Despite his 38.2% three-point stroke this year, teams have been slow to adjust. Approximately 60% of his three-pointers have been categorized as “wide open” by the NBA’s tracking data, a number that’s stayed fairly constant since last season.
Anecdotally, Barnes said he hasn’t noticed much of a difference in the way he’s defended despite his improved numbers.
But if those three-point stats persist, the league is going to have to evolve.
He’s taking more three-pointers than ever before and his willingness to let it fly should require teams to adjust their defensive schemes. Teams can no longer pack the paint daring him to shoot if they know he can make those shots at an above-average rate.
“He’s starting to use more shot fakes now on closeouts and drive more,” Raptors coach Darko Rajaković said Tuesday. “It’s still in development, but there is a feel that definitely they are trying to guard him differently right now.”
For a coach, though, it’s tough to react to any small sample size.
On one hand, you don’t want to let that struggling sharpshooter break out against you despite the kind of numbers someone like VanVleet put up last year. Just because a player is shooting in the low 30 percent from three-point range doesn’t mean he’s going to continue that if his career numbers are significantly higher, Rajaković said.
Conversely, if you’re playing someone like Barnes, teams have to weigh the pros and cons of defending him like a shooter.
“It comes down to preference and, of course, there is an adjustment there as well,” Rajaković said. “Let’s guard this, that’s the game plan but if they knock down a couple of shots, let’s adjust in the game as well.”
This week: 22
Last week: 22
Dennis Schroder summed up the state of the Raptors on Tuesday when he told reporters in Toronto, “The next 20 games are going to show who we really are. The next 20 games are going to be really important to the team.” For a group that needs to choose a direction, and is already sitting outside of the play-in mix in the East, this felt like an admission that the Raptors need to start improving or changes could be coming. — Bontemps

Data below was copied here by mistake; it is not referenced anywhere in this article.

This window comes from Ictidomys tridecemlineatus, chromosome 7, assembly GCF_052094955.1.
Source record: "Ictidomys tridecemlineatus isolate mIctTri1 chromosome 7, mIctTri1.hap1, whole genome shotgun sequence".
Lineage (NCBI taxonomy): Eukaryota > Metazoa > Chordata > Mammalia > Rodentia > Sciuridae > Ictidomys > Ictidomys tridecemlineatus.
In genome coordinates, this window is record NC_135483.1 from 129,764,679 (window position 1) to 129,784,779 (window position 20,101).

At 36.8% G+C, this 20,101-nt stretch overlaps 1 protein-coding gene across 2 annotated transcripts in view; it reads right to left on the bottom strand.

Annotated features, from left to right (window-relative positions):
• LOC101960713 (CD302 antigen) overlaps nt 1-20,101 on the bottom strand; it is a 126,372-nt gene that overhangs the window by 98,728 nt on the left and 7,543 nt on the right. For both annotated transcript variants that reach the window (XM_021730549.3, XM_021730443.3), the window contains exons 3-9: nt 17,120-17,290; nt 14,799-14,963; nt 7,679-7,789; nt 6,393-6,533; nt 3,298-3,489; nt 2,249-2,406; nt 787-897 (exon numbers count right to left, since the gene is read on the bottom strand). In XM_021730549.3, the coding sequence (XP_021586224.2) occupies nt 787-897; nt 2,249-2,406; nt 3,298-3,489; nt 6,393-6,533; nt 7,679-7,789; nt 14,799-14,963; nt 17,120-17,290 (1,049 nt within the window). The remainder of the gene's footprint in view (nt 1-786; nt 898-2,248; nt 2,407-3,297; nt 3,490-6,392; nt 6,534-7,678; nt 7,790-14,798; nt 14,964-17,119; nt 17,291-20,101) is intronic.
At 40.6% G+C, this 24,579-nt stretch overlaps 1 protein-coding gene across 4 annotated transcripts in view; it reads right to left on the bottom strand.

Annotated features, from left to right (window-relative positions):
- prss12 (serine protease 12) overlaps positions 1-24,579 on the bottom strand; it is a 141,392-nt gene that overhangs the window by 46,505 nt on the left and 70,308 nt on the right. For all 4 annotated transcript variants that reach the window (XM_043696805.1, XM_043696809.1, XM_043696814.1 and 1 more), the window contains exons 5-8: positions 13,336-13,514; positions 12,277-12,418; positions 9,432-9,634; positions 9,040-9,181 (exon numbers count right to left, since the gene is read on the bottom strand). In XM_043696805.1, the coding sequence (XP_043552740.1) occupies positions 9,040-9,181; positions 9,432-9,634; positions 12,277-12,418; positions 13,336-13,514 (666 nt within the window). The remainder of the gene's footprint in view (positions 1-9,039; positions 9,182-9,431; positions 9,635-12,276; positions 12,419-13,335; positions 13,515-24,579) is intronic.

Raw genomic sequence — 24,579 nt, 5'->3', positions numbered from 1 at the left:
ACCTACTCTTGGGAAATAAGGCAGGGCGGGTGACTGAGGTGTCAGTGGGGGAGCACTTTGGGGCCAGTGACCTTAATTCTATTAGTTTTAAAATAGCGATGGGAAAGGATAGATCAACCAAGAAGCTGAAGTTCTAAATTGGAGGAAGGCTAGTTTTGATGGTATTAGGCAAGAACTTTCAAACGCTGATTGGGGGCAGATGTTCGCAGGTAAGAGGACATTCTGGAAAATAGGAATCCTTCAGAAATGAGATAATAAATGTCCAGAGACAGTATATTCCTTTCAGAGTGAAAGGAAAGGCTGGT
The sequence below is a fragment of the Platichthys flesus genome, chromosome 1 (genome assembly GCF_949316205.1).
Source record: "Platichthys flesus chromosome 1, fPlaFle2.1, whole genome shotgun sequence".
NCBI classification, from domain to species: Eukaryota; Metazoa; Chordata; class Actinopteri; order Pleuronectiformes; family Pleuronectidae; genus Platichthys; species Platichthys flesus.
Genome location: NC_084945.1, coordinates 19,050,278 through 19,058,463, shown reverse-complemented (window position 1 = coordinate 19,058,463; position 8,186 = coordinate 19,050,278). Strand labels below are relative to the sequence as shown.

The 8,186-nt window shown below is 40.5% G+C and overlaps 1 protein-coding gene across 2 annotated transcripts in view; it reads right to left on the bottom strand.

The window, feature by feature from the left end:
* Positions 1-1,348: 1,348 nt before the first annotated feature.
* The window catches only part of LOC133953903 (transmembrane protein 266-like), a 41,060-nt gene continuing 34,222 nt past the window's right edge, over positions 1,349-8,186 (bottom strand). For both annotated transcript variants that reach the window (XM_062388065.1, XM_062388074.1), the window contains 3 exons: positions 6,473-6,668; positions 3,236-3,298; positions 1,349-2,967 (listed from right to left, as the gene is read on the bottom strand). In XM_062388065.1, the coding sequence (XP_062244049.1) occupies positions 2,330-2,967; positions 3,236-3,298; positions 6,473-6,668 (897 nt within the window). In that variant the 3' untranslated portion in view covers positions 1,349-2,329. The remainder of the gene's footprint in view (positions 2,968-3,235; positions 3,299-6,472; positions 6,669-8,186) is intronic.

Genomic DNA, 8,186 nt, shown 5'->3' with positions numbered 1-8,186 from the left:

This week: 20
Last week: 22
1st Q: +0.5 net rating | Ranked 14th
2nd Q: -6.3 net rating | Ranked 23rd
3rd Q: -5.1 net rating | Ranked 25th
4th Q: +4.5 net rating | Ranked ninth
Clutch: +13.2 net rating | Ranked 10th | 10 games (5-5)
Takeaway: How do we eliminate the middle of the game to benefit the Raptors? Closing out the second quarter and then coming out of halftime has been a rough stretch for Toronto. I’m not quite sure how you fix that either. Is that just problems with a new coach making those adjustments? Is the team losing focus? Are the rotations off to finish out the half? Regardless, this is a good fourth-quarter team. Scottie Barnes (126 points, ranking 10th; 53.6 percent shooting) is a monster in the fourth.